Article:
It's not a miracle.
Calling it a miracle would imply that the Golden State Warriors' first-round victory over the Dallas Mavericks defied natural law—that it was a fluke, an anomaly. Calling it a miracle would be a slap in the face to every Warriors player, each of whom fought his heart out in taking down the best team in the NBA.
No, it's not a miracle.
In fact, if you watched the two teams during the regular season, you knew the smart money was on Golden State.
The signs started early in the year, on November 6th, when the Warriors edged out a struggling Mavericks squad 107-104. The Warriors went toe-to-toe with Dirk Nowitzki and Co. the entire way—they played hard, they played smart, and no, the win was no fluke.
Round Two didn't come until March 12th, when the Mavericks were no longer struggling. Actually, they were 42 games over .500. The Warriors were six games under. And still, the Warriors won again, in a high-scoring affair that proved Don Nelson's team still had the Mavs' number.
Their last encounter, just before the playoffs, was pretty much a write-off. Instead of letting his star players get a feel for the Warriors' tempo, Avery Johnson sat them all. The Warriors went on to a 29-point rout of the Dallas B-team.
When the playoffs began, most NBA fans were already waiting for the "real" matchup in the Conference Finals between Dallas and either the Suns or the Spurs.
I went out on a limb and called the first round for the Warriors.
People said I was mad—and to be fair, my hopes for the Warriors weren't exactly high. Still, I didn't write them off. Six games later, Dirk and Mark Cuban are going golfing, while Baron Davis' crew is gearing up for the second round.
How'd it happen? There are a number of reasons why the Warriors deserved the win—and, for the record, none of them include divine intervention.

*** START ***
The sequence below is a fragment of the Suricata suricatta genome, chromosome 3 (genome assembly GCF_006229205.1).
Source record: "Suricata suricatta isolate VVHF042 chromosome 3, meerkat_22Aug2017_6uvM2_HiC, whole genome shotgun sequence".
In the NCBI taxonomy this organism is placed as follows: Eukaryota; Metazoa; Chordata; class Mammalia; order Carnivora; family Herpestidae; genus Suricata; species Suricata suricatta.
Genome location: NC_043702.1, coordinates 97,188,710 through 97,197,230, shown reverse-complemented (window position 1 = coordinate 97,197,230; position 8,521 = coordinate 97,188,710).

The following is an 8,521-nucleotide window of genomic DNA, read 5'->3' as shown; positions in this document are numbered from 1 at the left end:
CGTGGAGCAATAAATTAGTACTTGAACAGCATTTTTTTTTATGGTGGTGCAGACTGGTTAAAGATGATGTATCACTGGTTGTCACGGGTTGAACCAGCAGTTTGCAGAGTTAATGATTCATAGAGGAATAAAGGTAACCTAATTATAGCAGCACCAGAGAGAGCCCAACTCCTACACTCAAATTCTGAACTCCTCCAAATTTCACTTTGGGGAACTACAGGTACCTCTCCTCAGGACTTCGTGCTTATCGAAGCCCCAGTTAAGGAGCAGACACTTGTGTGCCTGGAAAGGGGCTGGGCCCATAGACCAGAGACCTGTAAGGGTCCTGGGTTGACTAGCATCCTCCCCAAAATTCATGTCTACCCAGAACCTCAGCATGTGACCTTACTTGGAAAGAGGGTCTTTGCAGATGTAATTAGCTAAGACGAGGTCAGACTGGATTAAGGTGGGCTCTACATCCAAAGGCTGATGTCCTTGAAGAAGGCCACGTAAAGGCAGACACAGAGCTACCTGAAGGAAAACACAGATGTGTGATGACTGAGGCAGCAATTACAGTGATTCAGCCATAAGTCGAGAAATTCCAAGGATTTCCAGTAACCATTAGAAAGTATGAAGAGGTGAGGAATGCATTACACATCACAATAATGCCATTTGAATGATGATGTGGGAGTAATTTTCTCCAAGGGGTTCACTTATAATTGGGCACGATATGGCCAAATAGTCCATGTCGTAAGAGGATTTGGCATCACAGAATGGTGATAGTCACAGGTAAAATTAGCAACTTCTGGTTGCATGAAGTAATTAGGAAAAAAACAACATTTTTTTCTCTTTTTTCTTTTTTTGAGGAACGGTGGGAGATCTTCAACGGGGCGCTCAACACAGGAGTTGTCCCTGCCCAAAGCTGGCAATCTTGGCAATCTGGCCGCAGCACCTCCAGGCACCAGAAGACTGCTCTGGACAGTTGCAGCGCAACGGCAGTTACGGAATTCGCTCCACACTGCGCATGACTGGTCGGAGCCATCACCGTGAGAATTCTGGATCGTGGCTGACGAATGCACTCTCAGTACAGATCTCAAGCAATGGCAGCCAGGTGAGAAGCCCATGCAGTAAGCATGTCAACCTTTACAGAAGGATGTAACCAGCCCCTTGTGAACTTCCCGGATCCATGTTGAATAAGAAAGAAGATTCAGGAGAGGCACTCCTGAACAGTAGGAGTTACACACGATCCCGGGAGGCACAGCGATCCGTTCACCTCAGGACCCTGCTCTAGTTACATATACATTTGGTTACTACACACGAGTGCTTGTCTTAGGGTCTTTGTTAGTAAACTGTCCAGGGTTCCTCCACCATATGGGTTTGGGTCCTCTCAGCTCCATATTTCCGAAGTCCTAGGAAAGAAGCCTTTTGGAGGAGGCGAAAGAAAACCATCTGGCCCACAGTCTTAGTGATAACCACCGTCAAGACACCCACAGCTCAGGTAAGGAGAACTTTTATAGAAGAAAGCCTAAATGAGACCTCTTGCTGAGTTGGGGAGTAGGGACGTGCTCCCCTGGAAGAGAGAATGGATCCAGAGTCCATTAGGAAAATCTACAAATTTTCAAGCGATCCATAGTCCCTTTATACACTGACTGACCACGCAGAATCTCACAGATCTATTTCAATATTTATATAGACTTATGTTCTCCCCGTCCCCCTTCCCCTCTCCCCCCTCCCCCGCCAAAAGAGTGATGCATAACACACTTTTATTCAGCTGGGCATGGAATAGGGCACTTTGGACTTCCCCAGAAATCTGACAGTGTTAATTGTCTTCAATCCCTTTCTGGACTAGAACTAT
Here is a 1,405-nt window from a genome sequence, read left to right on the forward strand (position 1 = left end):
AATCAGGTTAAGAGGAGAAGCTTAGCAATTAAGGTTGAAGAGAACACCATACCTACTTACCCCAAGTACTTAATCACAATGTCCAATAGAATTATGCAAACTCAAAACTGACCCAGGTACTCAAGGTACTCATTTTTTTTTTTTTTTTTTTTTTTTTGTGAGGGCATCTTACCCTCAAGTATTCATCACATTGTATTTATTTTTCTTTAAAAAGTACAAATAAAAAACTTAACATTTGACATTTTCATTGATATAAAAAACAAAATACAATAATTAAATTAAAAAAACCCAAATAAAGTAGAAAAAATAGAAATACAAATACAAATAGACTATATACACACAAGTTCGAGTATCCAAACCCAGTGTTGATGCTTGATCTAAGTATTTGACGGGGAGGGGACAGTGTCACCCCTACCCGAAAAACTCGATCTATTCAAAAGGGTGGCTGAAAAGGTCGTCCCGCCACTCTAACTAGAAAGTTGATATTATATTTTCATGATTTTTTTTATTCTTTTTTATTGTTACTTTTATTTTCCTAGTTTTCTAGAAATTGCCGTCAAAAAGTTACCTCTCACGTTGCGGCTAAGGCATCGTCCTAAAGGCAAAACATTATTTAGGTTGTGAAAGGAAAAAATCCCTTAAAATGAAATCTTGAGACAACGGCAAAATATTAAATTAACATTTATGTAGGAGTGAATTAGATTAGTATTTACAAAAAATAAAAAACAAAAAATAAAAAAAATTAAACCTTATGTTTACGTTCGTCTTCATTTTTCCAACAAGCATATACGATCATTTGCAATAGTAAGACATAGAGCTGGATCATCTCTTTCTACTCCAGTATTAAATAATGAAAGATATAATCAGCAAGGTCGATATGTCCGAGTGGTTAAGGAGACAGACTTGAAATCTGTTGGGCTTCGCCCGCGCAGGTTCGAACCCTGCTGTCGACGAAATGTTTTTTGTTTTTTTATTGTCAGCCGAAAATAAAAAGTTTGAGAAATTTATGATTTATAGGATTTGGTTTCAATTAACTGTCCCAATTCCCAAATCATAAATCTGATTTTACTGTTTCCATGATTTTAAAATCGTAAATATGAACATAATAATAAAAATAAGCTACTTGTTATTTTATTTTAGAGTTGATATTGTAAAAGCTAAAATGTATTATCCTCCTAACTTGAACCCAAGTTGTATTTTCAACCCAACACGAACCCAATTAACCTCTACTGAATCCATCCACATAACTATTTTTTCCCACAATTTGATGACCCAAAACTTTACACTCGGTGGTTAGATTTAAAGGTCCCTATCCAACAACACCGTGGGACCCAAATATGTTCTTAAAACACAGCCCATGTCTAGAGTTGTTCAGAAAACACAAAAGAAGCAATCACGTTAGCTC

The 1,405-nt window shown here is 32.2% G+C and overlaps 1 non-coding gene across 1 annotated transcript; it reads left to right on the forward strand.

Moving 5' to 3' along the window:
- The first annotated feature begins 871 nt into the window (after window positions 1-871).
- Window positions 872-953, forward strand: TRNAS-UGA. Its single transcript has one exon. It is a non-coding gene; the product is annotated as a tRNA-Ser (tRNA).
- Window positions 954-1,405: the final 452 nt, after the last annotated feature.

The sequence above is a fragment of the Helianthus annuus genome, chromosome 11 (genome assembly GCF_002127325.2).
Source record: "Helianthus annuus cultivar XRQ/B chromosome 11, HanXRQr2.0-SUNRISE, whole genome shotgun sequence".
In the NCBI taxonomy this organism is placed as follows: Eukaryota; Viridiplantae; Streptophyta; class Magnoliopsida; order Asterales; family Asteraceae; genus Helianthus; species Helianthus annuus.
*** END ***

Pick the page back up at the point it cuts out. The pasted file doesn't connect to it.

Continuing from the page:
Shutting Down Nowitzki
Apart from brief flashes of his regular-season brilliance, Nowitzki was a ghost in this series. Under the watchful eye of Don Nelson, the Warriors effectively neutralized the big German, reducing him to a shadow of his MVP-self. Now, Dirk didn't play poorly, per se—but when his team needed him to be the man, to give them that extra little lift...he was nowhere to be found.
Nellie Had Avery's Number
Don't forget that Johnson was Nelson's protege—and that much of the Dallas system is at least influenced by Nelson's style. Whatever your opinion of the man himself, there's no more qualified —Maverick killer— than Don Nelson.
And look at the way the series played out: The Warriors were there on every Dallas pick-and-roll. They had an answer for every Dallas set play. Nelson adjusted his game plan to offset the more skilled Mavericks squad...while Avery stayed rigid and slack-jawed as the Warriors cruised to one easy win after another.
It's the cheesiest explanation for a win, but Golden State oozed determination in this series. The Warriors played like they had nothing to lose; the Mavericks played like they were saving their energy for the next round. And you'd better believe Baron Davis and his boys fed off the fans in Oakland. Just look at that golden sea of rowdies at Oracle Arena—you won't find a more rabid atmosphere in the 2007 playoffs.
Many "experts" will say the Warriors pulled off the greatest upset in NBA history—but the only people upset are those who sold the Warriors short. Whether Golden State has a chance in the upcoming rounds is another story entirely. For right now, though, this basketball fan isn't surprised in the least.